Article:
Saint Pius V

Possibly after a model by Angelo de Rossi Italian

Not on view

The refined bust, in high relief, depicts Antonio Ghislieri, the Dominican cardinal and Grand Inquisitor elected pope in 1566 as Pius V. During his short reign, Ghislieri was a zealous reformer. Soon after his death in 1572, he began to be invoked as a saint, and a series of paintings, medals, and engravings reproduced his ascetic features. In 1588, his body was transferred to a monumental tomb in the Sistine Chapel in Santa Maria Maggiore. Sixtus V commissioned the tomb and launched the campaign for his canonization. The head of the Dominicans, Antonin Cloche, actively promoted his cult. From beatification in 1672 to canonization in 1712, the Grand Inquisitor was celebrated in a number of artworks: in 1692, Francesco Nuvolone’s lifesize bronze statue sent to the Ghislieri Collegium in Pavia; in 1697–98, Pierre Le Gros’s gilt-bronze relief of the pontiff on his deathbed (which embellishes the green marble sarcophagus that holds his remains); in 1701, a marble statue carved by Francesco Melone for the monumental staircase in Pavia; and in 1712, several paintings commemorating episodes in his life, among them a work commissioned by Cloche from Benedetto Luti as a gift to Clement XI.[1]

The Met’s effigy was probably created during this forty-year span. The bony, elderly face and long sharp nose are customary in Pius V’s portraiture. He wears the typical papal vestments—a mozzetta, an elaborately embroidered floral stole, and a camauro. During the bust’s early years in the collection, it was assigned to Camillo Rusconi, whose role in supplying models to be cast in metal has recently been elucidated,[2] but it lacks the energetic modeling, incisive rendering of facial features, and deeply undercut folds that typify his figures. On the other hand, in its masterful ebb and flow of forms, it invites comparison with later Baroque Roman works, especially the glittering bronzes for the altar of Saint Ignatius in the church of the Gesù (1692–95). In fact, in a letter of 1972, James David Draper noted the technical and compositional correspondence between our portrait and Angelo de’ Rossi’s gilt-bronze relief Saint Ignatius Exorcising a Man Possessed, made for that altar.[3] This promising lead was set aside at the time of acquisition but merits reconsideration.

In the early 1690s, after apprenticing with Filippo Parodi in Genoa and the Veneto, de’ Rossi settled in Rome, where he soon became an accomplished sculptor, particularly adept in relief. Following his work on the altar of Saint Ignatius, he became a protégé of the cultivated Cardinal Pietro Ottoboni, a key figure in early settecento Rome, who entrusted de’ Rossi with the tomb of Pope Alexander VIII in Saint Peter’s, following the architectural design of Count Enrico di San Martino. De’ Rossi did not complete the project before his death in 1715, although he had fashioned the model of the seated pontiff’s statue to be cast by Giuseppe Bertosi, and carved and signed the Canonization of Five Saints (fig. 161a), a marble relief for the tomb that enjoyed immediate success.[4] De’ Rossi’s technical acumen is here on full display. The striking gallery of human types paraded before the viewer are individually characterized.[5] From every approach, the faces appear to have a completely different perspective, with undulating effects emphasized by the passages of light. Comparisons between the Vatican marble slab and our bronze are compelling, especially in the treatment of the broad forehead, the fine line of the eyebrows, and the manner in which the eyes intersect the nose, creating small pockets of shadow. The execution of details such as the fur trim and floral embroidery is equally deft.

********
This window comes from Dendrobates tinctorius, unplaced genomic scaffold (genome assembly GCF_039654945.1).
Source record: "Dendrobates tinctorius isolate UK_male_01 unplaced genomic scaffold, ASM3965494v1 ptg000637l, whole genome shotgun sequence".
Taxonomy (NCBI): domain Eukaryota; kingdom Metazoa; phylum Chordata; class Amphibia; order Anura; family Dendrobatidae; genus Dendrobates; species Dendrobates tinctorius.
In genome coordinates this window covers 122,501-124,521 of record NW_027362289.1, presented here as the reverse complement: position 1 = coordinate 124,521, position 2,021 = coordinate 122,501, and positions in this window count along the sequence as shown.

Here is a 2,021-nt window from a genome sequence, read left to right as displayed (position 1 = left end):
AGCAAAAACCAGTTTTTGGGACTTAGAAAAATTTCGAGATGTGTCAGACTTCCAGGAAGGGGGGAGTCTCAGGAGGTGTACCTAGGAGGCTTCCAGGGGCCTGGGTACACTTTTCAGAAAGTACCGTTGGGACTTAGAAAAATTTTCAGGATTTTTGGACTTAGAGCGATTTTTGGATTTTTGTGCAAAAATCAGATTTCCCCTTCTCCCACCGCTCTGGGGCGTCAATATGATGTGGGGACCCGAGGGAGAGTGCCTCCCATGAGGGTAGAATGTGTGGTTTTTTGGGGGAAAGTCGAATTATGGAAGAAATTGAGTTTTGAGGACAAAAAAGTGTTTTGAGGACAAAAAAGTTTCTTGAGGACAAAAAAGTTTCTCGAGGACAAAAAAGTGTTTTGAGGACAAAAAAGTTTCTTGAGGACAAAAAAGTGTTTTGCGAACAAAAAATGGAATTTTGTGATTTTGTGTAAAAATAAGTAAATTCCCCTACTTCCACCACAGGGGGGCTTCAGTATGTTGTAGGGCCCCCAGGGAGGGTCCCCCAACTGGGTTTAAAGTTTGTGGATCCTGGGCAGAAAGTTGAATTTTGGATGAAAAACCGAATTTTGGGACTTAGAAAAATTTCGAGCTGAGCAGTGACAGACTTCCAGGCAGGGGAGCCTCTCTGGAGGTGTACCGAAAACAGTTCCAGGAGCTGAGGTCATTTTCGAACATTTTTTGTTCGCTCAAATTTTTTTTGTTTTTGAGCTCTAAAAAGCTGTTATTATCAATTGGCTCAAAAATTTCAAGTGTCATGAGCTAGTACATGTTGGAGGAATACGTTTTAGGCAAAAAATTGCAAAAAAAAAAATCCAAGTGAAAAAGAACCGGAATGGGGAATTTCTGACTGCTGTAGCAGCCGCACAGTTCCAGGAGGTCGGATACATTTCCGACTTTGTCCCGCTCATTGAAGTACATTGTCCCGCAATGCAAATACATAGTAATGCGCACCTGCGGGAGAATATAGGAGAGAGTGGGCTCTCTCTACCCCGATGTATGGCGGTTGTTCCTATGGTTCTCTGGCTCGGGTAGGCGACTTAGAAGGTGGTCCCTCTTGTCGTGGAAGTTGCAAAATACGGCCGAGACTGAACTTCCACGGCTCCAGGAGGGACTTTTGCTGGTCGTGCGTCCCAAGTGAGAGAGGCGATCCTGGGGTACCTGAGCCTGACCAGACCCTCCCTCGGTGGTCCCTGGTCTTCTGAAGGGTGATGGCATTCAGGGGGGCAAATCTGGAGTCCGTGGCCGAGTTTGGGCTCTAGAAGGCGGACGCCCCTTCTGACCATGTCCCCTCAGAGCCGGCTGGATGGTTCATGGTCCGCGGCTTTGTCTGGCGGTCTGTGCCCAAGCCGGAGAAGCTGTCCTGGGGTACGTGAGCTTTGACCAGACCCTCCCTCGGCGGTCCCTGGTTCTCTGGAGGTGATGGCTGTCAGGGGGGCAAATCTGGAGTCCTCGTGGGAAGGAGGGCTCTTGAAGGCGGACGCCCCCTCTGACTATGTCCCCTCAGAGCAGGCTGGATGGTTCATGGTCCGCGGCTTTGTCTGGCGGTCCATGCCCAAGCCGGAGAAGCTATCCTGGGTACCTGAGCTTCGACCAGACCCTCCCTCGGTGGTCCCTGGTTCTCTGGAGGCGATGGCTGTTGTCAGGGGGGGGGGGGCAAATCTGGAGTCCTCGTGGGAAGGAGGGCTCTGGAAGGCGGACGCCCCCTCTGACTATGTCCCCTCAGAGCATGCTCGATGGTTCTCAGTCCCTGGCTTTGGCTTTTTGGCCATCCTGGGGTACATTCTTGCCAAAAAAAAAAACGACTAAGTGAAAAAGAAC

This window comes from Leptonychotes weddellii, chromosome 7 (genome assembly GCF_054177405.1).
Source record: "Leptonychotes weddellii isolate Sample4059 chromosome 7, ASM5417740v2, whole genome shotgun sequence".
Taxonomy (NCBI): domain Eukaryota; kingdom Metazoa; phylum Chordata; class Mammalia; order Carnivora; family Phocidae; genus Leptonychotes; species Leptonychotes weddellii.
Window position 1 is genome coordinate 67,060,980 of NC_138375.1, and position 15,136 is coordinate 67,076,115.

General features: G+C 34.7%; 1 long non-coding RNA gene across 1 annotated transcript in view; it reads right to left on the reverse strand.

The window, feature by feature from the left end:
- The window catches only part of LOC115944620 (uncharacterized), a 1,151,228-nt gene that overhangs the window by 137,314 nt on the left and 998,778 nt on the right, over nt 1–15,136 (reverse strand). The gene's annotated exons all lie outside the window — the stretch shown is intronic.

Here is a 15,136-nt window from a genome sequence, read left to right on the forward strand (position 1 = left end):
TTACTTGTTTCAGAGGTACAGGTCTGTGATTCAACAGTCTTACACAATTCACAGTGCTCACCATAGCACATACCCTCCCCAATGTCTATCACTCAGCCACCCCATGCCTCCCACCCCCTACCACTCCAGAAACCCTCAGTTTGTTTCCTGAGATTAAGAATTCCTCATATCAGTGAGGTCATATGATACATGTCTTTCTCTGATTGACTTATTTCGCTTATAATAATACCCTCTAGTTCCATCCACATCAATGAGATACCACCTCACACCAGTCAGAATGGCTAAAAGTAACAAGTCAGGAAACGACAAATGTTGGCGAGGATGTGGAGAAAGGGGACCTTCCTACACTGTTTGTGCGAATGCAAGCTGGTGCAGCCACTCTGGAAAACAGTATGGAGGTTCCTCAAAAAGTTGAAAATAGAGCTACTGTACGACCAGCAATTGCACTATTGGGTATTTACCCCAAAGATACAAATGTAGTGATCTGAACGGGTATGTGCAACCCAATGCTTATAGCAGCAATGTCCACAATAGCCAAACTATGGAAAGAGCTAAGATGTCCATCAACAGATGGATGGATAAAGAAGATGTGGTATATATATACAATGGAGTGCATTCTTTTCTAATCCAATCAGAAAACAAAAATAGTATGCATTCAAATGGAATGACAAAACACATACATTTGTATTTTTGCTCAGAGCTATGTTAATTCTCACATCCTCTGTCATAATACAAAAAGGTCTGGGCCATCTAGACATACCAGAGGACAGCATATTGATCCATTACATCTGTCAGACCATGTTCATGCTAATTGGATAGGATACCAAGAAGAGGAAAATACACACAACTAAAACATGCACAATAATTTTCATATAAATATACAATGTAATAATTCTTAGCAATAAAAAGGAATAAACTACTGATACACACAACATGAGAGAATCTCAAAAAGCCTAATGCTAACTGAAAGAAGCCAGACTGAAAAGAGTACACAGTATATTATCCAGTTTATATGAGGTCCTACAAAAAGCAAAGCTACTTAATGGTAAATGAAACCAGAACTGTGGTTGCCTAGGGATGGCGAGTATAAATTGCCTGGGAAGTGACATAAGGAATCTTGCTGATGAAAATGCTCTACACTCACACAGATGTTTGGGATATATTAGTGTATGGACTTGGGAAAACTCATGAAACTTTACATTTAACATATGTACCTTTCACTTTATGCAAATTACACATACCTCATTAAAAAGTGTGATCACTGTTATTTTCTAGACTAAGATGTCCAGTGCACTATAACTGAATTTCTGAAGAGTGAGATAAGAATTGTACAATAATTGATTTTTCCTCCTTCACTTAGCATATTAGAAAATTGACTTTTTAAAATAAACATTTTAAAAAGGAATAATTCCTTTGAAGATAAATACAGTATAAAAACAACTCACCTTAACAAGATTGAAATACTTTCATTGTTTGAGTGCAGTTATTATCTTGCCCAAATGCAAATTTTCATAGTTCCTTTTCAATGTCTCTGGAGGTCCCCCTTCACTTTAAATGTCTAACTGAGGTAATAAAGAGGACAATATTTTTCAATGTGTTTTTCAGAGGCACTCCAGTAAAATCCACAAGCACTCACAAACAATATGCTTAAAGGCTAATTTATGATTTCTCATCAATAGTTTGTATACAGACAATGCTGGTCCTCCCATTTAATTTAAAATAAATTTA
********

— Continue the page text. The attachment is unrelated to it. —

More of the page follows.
The overwrought folds in Pius V’s garments differ slightly from de’ Rossi’s generally longer, sharper folds, but the reason may reside in the bust’s peculiar shape. The way in which the creased stole masks rather than reveals the figure’s anatomy is a feature of de’ Rossi’s style. The severe iconography of the Grand Inquisitor is softened by the beard’s almost liquid rivulets and the slightly parted lips. His countenance is serene, even benign. The play of curly volutes in the socle, typical of early eighteenth-century Roman ornament, recalls the papal throne in the Canonization. De’ Rossi worked closely with goldsmiths and supplied models to expert silversmiths such as Giovanni Giardini. Indeed, the refined chasing of the bust suggests the collaboration of a goldsmith.

While the function and original location of the bust remain a mystery, a staple cast into the back indicates that it was suspended. We can imagine it against a colored marble background, possibly in a Roman chapel, but it might also be asked whether the work was made for Liguria, a region where Pius V was especially venerated, having started there as a priest.

(For key to shortened references see bibliography in Allen, Italian Renaissance and Baroque Bronzes in The Metropolitan Museum of Art. NY: The Metropolitan Museum of Art, 2022.)

1. See the drawing for Luti’s work, MMA, 69.169.
2. Montagu 2006 and 2007.
3. Letter to Olga Raggio, May 1972, ESDA/OF.
4. Enggass 1976, p. 165; Franz-Duhme 1986, pp. 201–3, no. 8; Olszewski 2004, pp. 106–11.
5. The youth at the far right, on whose garment de’ Rossi inscribed his name, has been identified as a self-portrait.

Saint Pius V, Possibly after a model by Angelo de Rossi (Italian, 1671–1715), Bronze, fire-gilt, Italian, Rome

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